York is also following the trial of former National Security Advisor Michael Flynn and recently pointed out former FBI director James Comey’s conflicting statements about Flynn’s guilt.
Sara Carter: A frequent guest on Sean Hannity’s nightly show on Fox News, Carter is an independent investigative journalist. Carter has delved into the text messages between FBI lovers Peter Strzok and Lisa Page and Congress’s interest in Team Mueller lawyer Andrew Weissmann’s contact with the media. She reported late last week that the draft report from the Justice Department’s Inspector General on how the DOJ and FBI handled the Clinton email investigation was finished and should be released in the next three to four weeks. All of her work is posted on her website.
Kimberley Strassel: Strassel is a member of the editorial board for the Wall Street Journal and posts weekly columns about this scandal for the world’s most widely-circulated newspaper. In February, right before Nunes released his memo on FISA abuses, Strassel wrote an in-depth piece questioning the credibility of dossier author Christopher Steele: “Is a reliable and credible source one who defies FBI orders, meets with the press, undercuts a probe, and lies about it? Is a professional someone who refuses to answer questions from congressional investigators, but is happy to spin a tale to friendly journalists?” Her column last week prepped the media for the bombshell about a mole inside the Trump campaign. (Strassel stated that she thought she knew who the source was but could not confirm it.)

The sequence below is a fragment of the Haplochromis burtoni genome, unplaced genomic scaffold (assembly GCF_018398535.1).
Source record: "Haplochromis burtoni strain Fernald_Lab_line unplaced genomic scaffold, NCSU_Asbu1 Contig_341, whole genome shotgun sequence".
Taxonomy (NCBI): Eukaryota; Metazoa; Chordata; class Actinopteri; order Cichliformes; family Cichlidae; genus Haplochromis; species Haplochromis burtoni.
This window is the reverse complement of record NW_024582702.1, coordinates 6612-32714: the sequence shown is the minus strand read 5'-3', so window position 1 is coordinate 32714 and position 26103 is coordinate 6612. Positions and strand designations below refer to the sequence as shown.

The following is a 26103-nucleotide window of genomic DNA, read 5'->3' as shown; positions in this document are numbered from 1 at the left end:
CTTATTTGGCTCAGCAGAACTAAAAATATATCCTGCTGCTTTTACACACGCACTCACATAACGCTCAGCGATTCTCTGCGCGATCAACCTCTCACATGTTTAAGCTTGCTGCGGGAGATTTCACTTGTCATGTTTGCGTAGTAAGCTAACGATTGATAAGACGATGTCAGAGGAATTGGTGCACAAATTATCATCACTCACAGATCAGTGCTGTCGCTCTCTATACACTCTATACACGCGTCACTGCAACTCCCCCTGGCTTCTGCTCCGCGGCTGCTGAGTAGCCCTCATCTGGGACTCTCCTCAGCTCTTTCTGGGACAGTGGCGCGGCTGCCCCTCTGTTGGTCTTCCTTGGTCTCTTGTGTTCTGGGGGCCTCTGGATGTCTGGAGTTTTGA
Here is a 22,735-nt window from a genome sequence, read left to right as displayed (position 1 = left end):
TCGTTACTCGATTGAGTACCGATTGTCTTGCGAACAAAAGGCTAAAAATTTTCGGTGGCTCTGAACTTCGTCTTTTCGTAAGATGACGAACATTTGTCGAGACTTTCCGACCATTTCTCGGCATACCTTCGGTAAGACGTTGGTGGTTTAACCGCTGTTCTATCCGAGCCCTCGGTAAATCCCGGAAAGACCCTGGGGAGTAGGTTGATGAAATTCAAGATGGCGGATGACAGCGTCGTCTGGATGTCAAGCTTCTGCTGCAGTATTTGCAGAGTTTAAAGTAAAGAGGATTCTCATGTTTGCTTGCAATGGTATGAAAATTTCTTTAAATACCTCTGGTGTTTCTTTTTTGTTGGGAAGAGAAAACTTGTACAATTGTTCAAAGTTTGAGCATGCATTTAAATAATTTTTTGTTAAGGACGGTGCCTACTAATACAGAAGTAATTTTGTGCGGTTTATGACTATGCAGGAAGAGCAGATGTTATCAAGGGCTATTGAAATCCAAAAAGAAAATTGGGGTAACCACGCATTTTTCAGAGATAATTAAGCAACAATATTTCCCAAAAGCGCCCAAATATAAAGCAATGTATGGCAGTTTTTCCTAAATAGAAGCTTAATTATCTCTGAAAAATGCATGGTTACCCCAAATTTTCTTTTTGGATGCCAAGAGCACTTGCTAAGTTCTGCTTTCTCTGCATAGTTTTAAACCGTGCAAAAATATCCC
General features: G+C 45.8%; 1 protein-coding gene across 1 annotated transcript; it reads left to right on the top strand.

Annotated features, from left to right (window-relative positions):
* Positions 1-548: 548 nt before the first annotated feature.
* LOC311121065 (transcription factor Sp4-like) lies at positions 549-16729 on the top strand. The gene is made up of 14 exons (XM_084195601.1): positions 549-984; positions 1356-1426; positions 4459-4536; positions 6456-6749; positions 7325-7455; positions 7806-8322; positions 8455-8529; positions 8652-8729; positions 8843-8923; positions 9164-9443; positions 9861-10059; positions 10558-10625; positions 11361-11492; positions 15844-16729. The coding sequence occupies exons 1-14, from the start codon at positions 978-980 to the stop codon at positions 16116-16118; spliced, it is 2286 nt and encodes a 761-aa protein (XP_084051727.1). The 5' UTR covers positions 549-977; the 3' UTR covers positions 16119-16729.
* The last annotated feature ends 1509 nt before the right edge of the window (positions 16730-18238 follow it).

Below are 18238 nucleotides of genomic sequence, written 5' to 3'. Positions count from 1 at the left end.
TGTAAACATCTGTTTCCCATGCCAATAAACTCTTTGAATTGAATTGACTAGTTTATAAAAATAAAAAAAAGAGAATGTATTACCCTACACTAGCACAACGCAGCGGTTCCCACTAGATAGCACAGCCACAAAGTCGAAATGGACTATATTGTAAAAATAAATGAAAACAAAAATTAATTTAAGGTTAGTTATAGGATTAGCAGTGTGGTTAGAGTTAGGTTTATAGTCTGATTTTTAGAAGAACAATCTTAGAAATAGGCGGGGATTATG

Catherine Herridge: She is the chief intelligence correspondent for Fox News and appears on several Fox shows to inform viewers about her work covering the Trump-Russia scandal. Herridge is often the first broadcast journalist to disclose breaking news, including the release of the Nunes memo and the Democratic counterpunch.
I need to add one more person to this group who was not included in the first article: Tom Fitton. Judicial Watch has filed an untold number of FOIA requests for documents related to this and other scandals; Fitton posts almost daily videos on social media to explain what the documents reveal or how their efforts have been stonewalled.
As any journalist will tell you, your work only matters if it reaches the intended audience. To that extent, plenty of people on social media, cable news and talk radio have helped this group promote their work in an invaluable way. This includes Nick Short, an analyst for the Security Studies Group, who uses social media to disseminate breaking news about the various investigations; Ned Ryun, a writer and frequent Fox News commentator; independent journalist Sharyl Attkisson;, Fox News hosts Tucker Carlson, Sean Hannity, Lou Dobbs, and Laura Ingraham; and radio hosts Rush Limbaugh and Mark Levin.
I am sure there are others I am overlooking, but it’s not intentional.
The collapse of the American media’s credibility has been on a slow and steady trajectory for years (particularly during Obama’s reign) but the end may be near. Roger Simon wrote on Friday that the pending DOJ IG report will expose the mainstream media as traitors for their unchecked complicity in propaganzing the Trump-Russia conspiracy story: “These next few weeks are going to be among the most interesting in our lifetimes—especially for our friends in the press. We know from the New York Times earlier this week they are preparing their excuses. Let’s hope they don’t have enough.”
When this all goes down, this small group of journalists and influencers will escape with their integrity intact and be remembered as the truth-tellers amid a media mob of Deep State propagandists.
Content created by the Center for American Greatness, Inc. is available without charge to any eligible news publisher that can provide a significant audience. For licensing opportunities for our original content, please contact firstname.lastname@example.org.
Photo credit: Alex Wong/Getty Images